5-digit 7-segment LED display on Arduino

Is it possible to control straight away 5-digit 7-segment LED display with Arduino. Its PIN-out is in atttachment. I have no idea how should I get it to work. I haven't bought it yet, but I must get 5 digit display to show me piece's lenght in tenth of millimeters.
Display is being used in Arduino Mega2560



Easiest way is to use a MAX7219.

Even easier is to buy the module assembled!

But yes it is possible. It will require 13 pins (5 to drive the digits, 8 to drive the segments and DP), code to do the multiplexing and external transistors for the digit drivers (the MCU pins can drive the segments directly but probably cannot supply enough current to drive the digits). Oh and 8 external resistors on the segment driver pins.

Ignore reply #2 above and check here instead


A single 7221 will drive an eight-digit display using power plus three data pins on the Arduino, one resistor and a couple of caps.

You will need the LED Control library.

Note that this is only practical for common cathode displays, so I hope you haven't bought a common anode device, but I'm sure there is something similar for them too. I have my 20mm 4x7 powered from Arduino but you may need to provide a separate supply if you have big super-bright LEDs. Know the specs, read the power section.

Looks like a common cathode display to me.
So three options:
Write your own multiplex code as Jack suggests.
Method 1: one cathode low and one anode high at a time, cycye thru all 40 LEDs. Can get by with just 1 resistor for each common cathode.
Method 2: all anodes high/low as needed while one cathode is low. Need a resistor per anode instead. Cycle thru all 5 digits. Will result in brighter display.

Option 3: Use MAX7221/7219, it controls the multiplexing. Can use a library (the one referenced bit-bangs out the data), or write your own code. Write to 4-5 registers in void setup after turning on SPI, uses '328Ps SPI hardware, way faster.
Then in void loop, write to a register to change a digit.

I usually have an array that holds the 5 digits (in this case) that are manipulated by whatever your code is doing . When a digit is changed, I run the code that updates the display, such as:

digitalWrite (ssPin, LOW);
for (x=0; x<5; x=x+1){
SPI.transfer (fontArray[displayData[x]]);
digitalWrite (ssPin, LOW);

fontArray[] will hold the fonts for the characters to be displayed
fontArray[] = {
B00111111, // 0
B00000110, // 1
etc with a 1 bit = an On segment
with Bit 7-6-5-4-3-2-1-0 representing DP-G-F-E-D-C-B-A
and the segment locations defined as

and displayData[] holds the 5 digits you are using for time, etc.

Ignore reply #2 above and check here instead


Thanks for answers. I will buy MAX7221/MAX7219 driver for display.

Thanks for answers. I will buy MAX7221/MAX7219 driver for display.

Way to go!

I will buy MAX7221/MAX7219 driver for display.

Very wise.
I had a bit of a struggle with the software. You might find this useful
I think I built this up digit-by-digit, so it shouldn't be hard to add a fifth. I get the impression there isn't much interest in multi 7-seg displays, but I wanted something that I could read without glasses while under the shower..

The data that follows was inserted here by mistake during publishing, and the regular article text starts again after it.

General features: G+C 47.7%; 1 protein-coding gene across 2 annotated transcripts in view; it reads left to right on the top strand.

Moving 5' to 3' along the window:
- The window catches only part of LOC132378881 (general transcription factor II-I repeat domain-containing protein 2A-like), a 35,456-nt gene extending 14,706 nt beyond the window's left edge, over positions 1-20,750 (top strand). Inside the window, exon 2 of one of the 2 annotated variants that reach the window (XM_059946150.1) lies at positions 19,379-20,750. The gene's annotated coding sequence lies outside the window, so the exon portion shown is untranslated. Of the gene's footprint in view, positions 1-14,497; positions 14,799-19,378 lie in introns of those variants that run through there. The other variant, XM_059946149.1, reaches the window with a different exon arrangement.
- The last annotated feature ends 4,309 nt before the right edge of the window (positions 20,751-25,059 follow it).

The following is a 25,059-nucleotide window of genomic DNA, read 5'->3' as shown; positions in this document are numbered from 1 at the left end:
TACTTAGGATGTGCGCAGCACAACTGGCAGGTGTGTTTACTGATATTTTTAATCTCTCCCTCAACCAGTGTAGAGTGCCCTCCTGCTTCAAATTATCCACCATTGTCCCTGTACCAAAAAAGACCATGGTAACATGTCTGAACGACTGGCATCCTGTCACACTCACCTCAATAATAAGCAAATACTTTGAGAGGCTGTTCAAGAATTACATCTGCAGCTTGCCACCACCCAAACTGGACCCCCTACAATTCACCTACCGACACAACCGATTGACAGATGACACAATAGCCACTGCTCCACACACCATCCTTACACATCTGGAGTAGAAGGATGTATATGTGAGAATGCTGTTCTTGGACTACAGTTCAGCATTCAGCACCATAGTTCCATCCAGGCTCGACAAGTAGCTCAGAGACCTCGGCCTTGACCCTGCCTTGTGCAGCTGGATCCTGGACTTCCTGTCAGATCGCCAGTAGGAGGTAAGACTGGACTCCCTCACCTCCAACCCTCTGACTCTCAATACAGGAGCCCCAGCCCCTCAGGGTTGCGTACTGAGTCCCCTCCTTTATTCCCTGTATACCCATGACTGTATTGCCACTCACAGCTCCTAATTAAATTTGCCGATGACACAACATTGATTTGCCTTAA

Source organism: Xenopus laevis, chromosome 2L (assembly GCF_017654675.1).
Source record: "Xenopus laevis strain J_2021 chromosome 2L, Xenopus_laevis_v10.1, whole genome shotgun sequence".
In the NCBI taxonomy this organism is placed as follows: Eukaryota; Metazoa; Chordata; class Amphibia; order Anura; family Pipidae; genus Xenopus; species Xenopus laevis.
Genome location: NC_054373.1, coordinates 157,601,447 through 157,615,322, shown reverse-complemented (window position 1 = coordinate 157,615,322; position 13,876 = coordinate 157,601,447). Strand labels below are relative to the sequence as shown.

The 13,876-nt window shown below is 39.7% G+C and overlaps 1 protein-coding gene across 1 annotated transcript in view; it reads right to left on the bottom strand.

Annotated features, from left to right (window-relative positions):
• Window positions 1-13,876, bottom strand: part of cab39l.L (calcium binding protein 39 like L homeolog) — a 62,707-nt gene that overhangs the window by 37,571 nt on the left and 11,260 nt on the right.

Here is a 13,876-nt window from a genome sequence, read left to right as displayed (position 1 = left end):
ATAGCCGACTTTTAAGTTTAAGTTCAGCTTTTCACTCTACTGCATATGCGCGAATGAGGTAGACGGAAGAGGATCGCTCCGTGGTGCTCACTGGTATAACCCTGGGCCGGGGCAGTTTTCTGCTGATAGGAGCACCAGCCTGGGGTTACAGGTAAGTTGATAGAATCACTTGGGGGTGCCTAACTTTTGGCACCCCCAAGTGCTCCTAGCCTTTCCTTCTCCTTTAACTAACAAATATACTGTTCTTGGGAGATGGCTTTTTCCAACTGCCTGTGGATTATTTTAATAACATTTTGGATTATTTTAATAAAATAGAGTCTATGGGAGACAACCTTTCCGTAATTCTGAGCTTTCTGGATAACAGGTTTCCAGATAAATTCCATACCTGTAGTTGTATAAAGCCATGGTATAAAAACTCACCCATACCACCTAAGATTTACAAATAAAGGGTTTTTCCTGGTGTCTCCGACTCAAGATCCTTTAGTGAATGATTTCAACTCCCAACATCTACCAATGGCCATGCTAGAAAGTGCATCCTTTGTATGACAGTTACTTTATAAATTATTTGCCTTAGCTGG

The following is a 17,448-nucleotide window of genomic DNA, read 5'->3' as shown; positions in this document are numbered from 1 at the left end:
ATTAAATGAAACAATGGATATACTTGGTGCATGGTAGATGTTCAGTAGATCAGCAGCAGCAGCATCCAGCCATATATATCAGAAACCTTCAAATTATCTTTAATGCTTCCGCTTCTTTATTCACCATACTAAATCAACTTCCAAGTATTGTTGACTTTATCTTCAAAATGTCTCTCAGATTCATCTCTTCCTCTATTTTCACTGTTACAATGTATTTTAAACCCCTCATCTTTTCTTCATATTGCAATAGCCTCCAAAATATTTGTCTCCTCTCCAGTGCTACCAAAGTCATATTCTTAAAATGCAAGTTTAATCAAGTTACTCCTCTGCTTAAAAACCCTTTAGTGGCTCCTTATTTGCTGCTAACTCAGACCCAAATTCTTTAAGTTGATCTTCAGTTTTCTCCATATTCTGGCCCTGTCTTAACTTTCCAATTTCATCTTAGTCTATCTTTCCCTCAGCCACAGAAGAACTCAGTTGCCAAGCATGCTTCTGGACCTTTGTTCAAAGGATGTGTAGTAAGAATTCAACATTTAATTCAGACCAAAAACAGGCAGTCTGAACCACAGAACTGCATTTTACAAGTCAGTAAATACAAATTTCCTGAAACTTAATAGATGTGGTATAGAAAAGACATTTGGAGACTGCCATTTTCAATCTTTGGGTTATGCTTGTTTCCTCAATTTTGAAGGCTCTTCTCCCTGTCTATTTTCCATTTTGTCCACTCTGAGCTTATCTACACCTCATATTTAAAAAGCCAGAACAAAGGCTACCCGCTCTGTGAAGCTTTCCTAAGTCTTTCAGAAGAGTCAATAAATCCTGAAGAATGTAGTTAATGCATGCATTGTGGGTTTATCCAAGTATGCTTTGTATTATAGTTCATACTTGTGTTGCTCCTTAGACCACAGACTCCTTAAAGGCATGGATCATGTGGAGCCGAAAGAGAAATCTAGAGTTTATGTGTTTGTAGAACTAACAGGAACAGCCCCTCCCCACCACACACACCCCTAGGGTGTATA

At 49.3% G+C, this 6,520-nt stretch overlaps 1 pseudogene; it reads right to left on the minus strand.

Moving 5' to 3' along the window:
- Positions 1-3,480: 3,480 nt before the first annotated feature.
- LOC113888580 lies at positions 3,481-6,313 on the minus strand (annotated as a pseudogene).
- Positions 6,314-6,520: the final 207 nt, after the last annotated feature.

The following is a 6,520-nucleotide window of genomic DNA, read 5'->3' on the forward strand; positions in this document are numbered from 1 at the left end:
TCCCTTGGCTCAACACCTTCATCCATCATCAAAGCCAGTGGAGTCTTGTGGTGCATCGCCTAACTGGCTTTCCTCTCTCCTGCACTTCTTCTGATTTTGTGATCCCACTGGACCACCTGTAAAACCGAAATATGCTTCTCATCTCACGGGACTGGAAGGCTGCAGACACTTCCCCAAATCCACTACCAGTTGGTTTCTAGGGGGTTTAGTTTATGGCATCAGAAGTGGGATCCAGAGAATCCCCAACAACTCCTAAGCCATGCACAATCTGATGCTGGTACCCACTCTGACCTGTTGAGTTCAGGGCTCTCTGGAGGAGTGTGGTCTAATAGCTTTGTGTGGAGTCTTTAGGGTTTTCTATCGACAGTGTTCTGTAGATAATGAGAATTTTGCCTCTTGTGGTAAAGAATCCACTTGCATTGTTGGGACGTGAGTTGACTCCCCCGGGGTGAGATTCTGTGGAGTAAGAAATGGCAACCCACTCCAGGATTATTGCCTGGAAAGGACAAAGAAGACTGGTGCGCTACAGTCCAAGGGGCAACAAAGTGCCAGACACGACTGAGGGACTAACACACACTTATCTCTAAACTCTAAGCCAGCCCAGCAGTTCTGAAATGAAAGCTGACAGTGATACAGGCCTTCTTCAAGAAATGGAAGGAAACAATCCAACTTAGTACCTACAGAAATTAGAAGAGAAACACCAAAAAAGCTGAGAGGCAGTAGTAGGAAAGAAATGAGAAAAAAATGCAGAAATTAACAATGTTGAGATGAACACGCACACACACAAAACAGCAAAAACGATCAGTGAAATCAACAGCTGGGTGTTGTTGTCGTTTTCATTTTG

I chose MAX7221 driver for display. However I am not sure does I need capacitors for it? And does anybody know how big resistor I need?

I'd get myself a copy of the datasheet. Some excerpts for your edification:

Supply Bypassing and Wiring
To minimize power-supply ripple due to the peak digit
driver currents, connect a 10?F electrolytic and a 0.1?F
ceramic capacitor between V+ and GND as close to
the device as possible. The MAX7219/MAX7221 should
be placed in close proximity to the LED display, and
connections should be kept as short as possible to
minimize the effects of wiring inductance and electromagnetic
interference. Also, both GND pins must be
connected to ground.

Selecting RSET Resistor and
Using External Drivers
The current per segment is approximately 100 times
the current in ISET. To select RSET, see Table 11. The
MAX7219/MAX7221’s maximum recommended segment
current is 40mA. For segment current levels
above these levels, external digit drivers will be needed.
In this application, the MAX7219/MAX7221 serve
only as controllers for other high-current drivers or transistors.
Therefore, to conserve power, use RSET = 47k?
when using external current sources as segment drivers

I am not sure does I need capacitors for it? And does anybody know how big resistor I need?

Read my post above. The forward current details should be on the LED data sheet. I used a 33k that was to hand.

Thanks. I still have problem to know how big resistor I need because seller only knows input voltage, which is 5V-8V. Is there any common current for red leds?

Buy several than - 20K, 22K, 24K, 27K, 30, 33k, 37K, 39K

because seller only knows input voltage,. Is there any common current for red leds?

It might be time to trawl eBay for a seller who is more forthcoming about the product. There is no shortage of them.

I understand one red LED is much the same as another, and the power characteristics vary according to colour. I also understand that this stuff is neither critical nor hard to get across. I just used a 33k as it was to hand, more than needed, and resulted in a display that was more than adequate.

I now have a MAX7221 and the same 5 digit display as I posted above. Also I have one 0.1uF electrolytic condensator, and max to 100nF all sorts of ceramic condensators. Resistors I have. Can someone tell am I able now to get working MAX7221?

Read reply #3 again.

Well there didn't read anything about changing other electrolytic condensator to smaller ceramic/electrolytic. It just says that there must be condensators.

It tells you the size, where to put them, and why.